The deadly legacy of conflicts in the Middle East.
Updated 04 Apr 2022
Mine awareness and assistance in mine action day
Land contaminated with mines
We are all too familiar with images of conflict on our TV screens. For those who have lived or are living in war zones, there is a less reported but significant and widespread risk that leads to a threat of death, serious injury and long-term disabilities, and will remain an enduring obstacle to socio-economic and environmental recovery of affected communities for years to come: that of landmines or other unexploded ordnances.
Across the Middle East, the conflicts in Iraq, Syria, and Yemen have resulted in some of the highest levels of contamination (the prevalence of these items) in the world. In Iraq, almost 1,800km2 of land is contaminated and since 2017, just under 40,000 casualties linked to landmines or other explosive ordnances have been reported.
In Yemen and Syria, schools are surrounded by explosive ordnances, resulting in children facing huge risks just to get to school, or missing school completely. It can also mean that schools damaged by conflict are not rebuilt. Wells are filled with landmines limiting access to water, and farmers’ fields filled with landmines prevent people living in these communities from earning a living.
In 2020 in Yemen, 129 civilians lost their lives when a landmine or other ordnance exploded. In 2021, there were 338 civilian casualties and contamination was the leading cause of child casualty across the country, even with an increase in the conflict towards the end of the year. According to UNICEF, in 2021 in Syria, 900 children were killed or injured and left with lifelong disabilities. Landmines or unexploded ordnance were the leading cause.
A Family in Yemen living in an area contaminated by landmines and other unexploded ordnance which prevents them from accessing livelihoods and making ends meet.
The deadly legacy of conflict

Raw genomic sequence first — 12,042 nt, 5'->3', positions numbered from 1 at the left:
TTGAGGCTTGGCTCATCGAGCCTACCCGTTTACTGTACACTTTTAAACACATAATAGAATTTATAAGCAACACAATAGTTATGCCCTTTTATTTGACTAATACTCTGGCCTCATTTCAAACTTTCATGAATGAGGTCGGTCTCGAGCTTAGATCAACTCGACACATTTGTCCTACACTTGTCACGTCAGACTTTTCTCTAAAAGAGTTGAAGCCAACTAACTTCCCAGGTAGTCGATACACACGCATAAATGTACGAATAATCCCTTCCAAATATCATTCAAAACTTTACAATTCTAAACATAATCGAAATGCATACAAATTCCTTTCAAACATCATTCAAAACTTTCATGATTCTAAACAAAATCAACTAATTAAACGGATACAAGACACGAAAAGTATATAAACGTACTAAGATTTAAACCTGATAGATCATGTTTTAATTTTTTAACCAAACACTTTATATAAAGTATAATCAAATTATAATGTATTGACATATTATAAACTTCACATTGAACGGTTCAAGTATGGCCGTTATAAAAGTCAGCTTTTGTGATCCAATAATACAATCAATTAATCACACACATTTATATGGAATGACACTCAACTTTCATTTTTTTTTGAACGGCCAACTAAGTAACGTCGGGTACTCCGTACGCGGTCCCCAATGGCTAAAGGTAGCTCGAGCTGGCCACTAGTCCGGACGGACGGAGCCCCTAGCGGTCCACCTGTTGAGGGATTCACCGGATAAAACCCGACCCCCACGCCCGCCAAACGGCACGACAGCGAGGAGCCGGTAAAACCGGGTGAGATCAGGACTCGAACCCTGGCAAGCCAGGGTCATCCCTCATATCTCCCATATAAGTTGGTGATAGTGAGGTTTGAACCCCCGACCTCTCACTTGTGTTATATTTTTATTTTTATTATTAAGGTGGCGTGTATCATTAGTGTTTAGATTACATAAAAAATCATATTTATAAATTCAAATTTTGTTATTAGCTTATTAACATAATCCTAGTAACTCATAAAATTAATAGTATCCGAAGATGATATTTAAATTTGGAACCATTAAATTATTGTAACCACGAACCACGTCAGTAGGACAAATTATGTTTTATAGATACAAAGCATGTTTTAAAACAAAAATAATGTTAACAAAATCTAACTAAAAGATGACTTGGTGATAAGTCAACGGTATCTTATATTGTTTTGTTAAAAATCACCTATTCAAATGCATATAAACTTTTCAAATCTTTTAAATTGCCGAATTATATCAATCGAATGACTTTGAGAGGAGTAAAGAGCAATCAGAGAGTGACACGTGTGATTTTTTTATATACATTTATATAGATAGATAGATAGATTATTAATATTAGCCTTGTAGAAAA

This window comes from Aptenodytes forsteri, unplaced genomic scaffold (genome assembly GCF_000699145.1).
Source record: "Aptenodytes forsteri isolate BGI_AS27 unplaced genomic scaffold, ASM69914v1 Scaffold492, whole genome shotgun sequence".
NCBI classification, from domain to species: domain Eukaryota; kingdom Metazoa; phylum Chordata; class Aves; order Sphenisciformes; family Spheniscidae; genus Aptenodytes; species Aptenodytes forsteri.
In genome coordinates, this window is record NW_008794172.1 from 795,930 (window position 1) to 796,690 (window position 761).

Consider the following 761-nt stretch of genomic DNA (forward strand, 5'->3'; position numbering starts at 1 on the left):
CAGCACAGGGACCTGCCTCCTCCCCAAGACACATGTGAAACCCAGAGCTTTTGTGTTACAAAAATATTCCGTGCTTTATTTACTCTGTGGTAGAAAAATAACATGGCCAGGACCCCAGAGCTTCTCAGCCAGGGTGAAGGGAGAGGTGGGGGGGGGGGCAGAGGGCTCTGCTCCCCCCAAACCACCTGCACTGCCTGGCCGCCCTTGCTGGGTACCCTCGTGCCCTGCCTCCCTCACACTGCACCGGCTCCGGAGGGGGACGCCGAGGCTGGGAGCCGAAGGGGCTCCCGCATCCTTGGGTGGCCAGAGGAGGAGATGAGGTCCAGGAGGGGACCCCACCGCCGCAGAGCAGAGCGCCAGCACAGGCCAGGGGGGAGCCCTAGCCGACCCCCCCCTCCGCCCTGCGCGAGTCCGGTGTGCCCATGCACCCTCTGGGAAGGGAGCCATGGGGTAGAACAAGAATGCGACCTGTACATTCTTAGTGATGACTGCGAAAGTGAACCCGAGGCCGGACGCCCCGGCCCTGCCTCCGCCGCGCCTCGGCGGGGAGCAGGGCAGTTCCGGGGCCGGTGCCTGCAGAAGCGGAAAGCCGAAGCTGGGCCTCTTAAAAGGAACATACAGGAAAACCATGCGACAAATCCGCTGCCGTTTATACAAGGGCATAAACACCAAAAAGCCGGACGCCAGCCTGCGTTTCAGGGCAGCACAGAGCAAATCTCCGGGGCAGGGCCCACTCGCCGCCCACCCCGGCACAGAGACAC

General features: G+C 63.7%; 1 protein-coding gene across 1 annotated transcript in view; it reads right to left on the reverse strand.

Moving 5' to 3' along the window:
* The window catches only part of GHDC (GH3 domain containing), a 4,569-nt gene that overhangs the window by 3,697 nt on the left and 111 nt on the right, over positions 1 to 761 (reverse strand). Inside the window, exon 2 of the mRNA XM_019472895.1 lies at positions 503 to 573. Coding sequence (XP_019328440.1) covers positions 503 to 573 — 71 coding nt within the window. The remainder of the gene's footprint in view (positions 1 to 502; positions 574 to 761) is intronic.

As people are forced to flee violence, they are even more exposed to the danger of explosive ordnances. Without knowing the areas they are travelling through, often moving quickly or in darkness, families are forced into fields filled with this danger.
DRC programmes in countries hosting Syrian refugees have identified several families who have experienced explosive ordnance incidents en route.
Not only are there challenges in accessing immediate medical, including mental health, attention; the injuries caused can limit families in meeting basic needs when they arrive at their destination.
Contamination also continues to hamper safe and sustainable returns as it limits freedom of movement, access to education, healthcare and public services and prevents families from earning a living. Imagine walking back into your home in what was formally an active conflict area and turning on a light switch, only for something to explode.
This is the deadly legacy of conflict.
Support to communities in the Middle East
On this International Day of Mine Awareness and Assistance in Mine Action, families across the Middle East are living with this danger every day.
DRC works across the region to support communities, both with risk education programmes – reaching over 60,000 people in 2021 – and clearing and surveying hundreds of square kilometres of lands.
Our work, and that of other agencies, is complicated by complex access negotiations and funding constraints that limit the ability to plan a holistic approach to mine clearance alongside national authorities.
There are also conventions in international law prohibiting those weapons that many states, including those where conflict is taking place, those involved in them and those providing assistance to conflict affected populations and countries, have signed. Yet accountability on the use of these indiscriminate, banned weapons is lacking.
It’s time to come to work together to ensure this deadly legacy of conflicts across the Middle East doesn’t cost the lives of more innocent people and that communities living with the threat of explosive ordnance can finally rebuild their lives in a safe, development conducive environment.